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Component 1 Joe Impett

Design Brief


For my design I will designing a museum/gallery to display objects of interest from an eclectic range of periods with no coherent theme, this ensures interest to a large audience rather than one focal subject which would reduce the audience significantly to those with specified interests.

To fulfil the design brief my design will need to: • Utilise green space/nature within the building and its surroundings • Offer a social space and experience as well as a museum

The building itself will follow an organic theme with ecological elements, this most likely will result in a building utilising a mix of old and new styles of building that flow together as well as natural elements mixed in such as a green space/orchard.

• Accommodate for an audience with a range of different interests

The purpose of this building will focus around leisure and recreation, featuring social areas and places to relax for a more social aspect combined in with the museum, allowing not only for a better experience for those interested in museums but also a new audience who may be interested in nature or relaxation.

• Showcase exhibits in a way that is clear and accessible to a wider audience

Industrial aspects may also be incorporated into the design as a means of contrasting many natural elements, however when put together these two themes should flow and complement one another which overall would create a more interesting and attractive building.

• Create a space that fuses different styles of building together in an interesting way

• Have the spaces themes flow together • Be constructed in a site or in an area with certain historical significance and for this history to be explored and displayed within the museum • Display exhibits in both a traditional and interactive manner

Location The location for my design would likely be in an open space – such as a field in a suburban area; This enables for a green area surrounding the museum with the option of interactive and leisure facilities outside of the primary museum structure itself. The location chosen should also have certain historical significance allowing for certain exhibits dedicated to the specific historical period related to the museum's location. Certain emphasis on the green space such as outdoor picnic areas should produce a more useable space outdoors.

The Location I have chosen which best allows for my clients brief to be fulfilled is Noak hill; A fielded area with a natural surrounding. The most suitable location would be within Noak Hill would be Dagnam Park which is home to the ruins of an Edwardian manor house, building my museum near to this house and creating Edwardian themed exhibits would allow for exploration of the location's history.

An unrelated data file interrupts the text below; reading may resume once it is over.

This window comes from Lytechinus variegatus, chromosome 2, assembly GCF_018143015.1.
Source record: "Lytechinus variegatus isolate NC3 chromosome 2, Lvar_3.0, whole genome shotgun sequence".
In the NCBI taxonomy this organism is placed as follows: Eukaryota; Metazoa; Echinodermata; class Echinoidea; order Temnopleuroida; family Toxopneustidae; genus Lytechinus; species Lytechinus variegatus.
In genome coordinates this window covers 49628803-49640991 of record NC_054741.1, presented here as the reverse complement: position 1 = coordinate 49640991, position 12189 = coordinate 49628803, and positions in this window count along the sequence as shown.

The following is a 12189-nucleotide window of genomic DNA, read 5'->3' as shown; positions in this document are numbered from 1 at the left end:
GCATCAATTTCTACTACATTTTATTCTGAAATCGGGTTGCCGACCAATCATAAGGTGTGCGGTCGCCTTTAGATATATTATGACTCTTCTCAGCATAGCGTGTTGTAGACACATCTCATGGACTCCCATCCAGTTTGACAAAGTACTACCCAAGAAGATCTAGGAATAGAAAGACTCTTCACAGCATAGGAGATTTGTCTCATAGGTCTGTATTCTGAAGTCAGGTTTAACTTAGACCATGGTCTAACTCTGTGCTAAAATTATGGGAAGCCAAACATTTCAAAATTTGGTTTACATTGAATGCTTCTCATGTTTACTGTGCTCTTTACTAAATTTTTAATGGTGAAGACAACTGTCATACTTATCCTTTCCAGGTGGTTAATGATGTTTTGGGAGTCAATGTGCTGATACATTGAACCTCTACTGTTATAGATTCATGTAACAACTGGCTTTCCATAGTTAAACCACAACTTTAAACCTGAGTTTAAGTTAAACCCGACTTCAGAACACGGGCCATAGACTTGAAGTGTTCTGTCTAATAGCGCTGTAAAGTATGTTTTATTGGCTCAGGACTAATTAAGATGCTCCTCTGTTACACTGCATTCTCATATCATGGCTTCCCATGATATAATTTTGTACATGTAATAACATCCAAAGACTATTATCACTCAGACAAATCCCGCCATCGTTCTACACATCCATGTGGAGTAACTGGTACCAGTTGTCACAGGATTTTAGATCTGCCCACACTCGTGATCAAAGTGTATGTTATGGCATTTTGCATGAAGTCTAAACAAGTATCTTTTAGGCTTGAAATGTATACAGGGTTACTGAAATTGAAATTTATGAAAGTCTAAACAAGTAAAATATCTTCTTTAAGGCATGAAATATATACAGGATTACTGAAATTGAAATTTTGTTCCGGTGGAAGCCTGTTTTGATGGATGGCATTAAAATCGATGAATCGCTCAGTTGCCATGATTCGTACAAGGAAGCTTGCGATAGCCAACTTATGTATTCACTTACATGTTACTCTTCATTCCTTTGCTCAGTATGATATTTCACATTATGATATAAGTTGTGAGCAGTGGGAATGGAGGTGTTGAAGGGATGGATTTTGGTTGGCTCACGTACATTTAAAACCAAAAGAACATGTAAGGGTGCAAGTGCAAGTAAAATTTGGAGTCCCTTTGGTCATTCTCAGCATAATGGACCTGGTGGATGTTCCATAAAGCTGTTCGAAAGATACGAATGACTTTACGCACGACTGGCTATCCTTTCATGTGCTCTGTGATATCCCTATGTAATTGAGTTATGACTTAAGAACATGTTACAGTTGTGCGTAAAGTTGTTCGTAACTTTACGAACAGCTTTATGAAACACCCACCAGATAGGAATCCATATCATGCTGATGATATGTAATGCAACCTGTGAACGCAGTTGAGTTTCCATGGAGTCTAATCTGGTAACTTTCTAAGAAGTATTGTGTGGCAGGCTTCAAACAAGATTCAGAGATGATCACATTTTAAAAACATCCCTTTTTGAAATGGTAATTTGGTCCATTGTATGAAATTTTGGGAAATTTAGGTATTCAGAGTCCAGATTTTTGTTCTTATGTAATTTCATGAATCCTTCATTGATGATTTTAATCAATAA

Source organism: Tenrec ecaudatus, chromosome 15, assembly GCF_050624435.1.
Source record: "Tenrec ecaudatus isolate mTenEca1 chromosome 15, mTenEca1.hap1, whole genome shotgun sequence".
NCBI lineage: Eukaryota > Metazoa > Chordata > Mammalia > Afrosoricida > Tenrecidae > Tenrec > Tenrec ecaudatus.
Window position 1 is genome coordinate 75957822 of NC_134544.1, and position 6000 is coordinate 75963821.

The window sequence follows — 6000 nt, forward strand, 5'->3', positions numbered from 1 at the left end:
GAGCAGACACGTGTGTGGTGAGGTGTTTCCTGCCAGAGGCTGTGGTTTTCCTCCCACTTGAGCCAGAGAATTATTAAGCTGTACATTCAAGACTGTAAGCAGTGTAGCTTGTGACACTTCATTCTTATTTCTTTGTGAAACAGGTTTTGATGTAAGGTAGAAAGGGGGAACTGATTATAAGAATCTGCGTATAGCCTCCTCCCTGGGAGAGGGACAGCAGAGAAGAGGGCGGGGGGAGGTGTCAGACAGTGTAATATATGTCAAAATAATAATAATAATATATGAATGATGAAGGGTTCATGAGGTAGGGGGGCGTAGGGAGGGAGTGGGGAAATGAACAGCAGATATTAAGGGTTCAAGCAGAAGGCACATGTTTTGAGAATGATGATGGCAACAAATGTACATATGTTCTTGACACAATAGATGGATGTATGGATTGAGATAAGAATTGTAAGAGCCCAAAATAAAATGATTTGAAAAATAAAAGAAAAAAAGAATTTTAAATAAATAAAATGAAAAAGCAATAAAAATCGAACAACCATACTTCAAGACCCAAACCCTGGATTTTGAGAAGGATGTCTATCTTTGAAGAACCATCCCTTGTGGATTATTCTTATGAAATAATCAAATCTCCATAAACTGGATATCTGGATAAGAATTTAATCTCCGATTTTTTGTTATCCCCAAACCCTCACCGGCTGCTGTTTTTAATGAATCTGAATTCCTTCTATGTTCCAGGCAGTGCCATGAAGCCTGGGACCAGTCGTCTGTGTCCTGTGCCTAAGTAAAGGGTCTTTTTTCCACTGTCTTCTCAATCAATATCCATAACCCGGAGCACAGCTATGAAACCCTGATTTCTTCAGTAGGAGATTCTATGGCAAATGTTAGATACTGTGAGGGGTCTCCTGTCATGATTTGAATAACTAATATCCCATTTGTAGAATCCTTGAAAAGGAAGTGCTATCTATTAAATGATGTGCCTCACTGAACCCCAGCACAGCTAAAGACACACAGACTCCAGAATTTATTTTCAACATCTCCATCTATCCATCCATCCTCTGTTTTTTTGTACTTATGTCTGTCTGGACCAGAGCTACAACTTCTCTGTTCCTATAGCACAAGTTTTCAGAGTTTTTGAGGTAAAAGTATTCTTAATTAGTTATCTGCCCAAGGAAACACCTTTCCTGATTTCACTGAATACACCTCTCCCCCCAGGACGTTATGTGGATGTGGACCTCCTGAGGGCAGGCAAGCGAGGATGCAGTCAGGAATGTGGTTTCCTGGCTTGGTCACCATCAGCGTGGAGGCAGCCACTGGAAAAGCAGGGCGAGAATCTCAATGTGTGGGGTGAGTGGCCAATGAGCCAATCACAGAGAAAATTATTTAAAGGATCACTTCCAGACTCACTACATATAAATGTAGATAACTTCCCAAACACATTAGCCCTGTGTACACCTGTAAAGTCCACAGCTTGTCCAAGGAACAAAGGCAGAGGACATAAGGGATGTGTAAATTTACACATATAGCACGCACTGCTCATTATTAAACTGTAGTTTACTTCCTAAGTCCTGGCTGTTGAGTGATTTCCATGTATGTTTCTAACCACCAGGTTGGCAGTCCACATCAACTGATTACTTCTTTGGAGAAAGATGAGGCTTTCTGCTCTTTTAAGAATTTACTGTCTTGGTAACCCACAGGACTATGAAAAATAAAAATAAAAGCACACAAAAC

Primary research of Dagnam Park's Manor ruins

Primary research: Dagnam Park

Choosing Dagnam Park in Noak Hill as my location firmly cements the building within a natural surrounding which, as per my clients brief, must be embraced within the design. The green environment also makes the ideal setting for a social space, with a relaxing open space to add to this effect, which also must be added.

Primary research: Dagnam Park - Project Location

North-West View

South-East View


The area chosen to locate my project

Where the Manor is located (the focus of the project) South-East View

Primary research: Chelmsford Museum

Original building, now serving as a cafÊ adjacent to the museum itself. The original structure remains unchanged with its traditional elements preserved – and some emulated in certain aspects of the museum The Chelmsford museum is located within a generously sized park within the town itself, this creates a more attractive space that is more open to the public and full of open and natural spaces

The Chelmsford museum’s building is primarily made of tancoloured bricks, this is to compliment the original structures bricks, however to make the space more interesting the new section features modern grey metal panels on some sections of the walls in addition to windows that extrude out of the museum to create a more modern appearance that looks distinct from the original building but overall still maintains similarities to the original to create a flow between them, producing an organic structure that blends the original museum space with modern elements to create one structure.

Primary research: Chelmsford Museum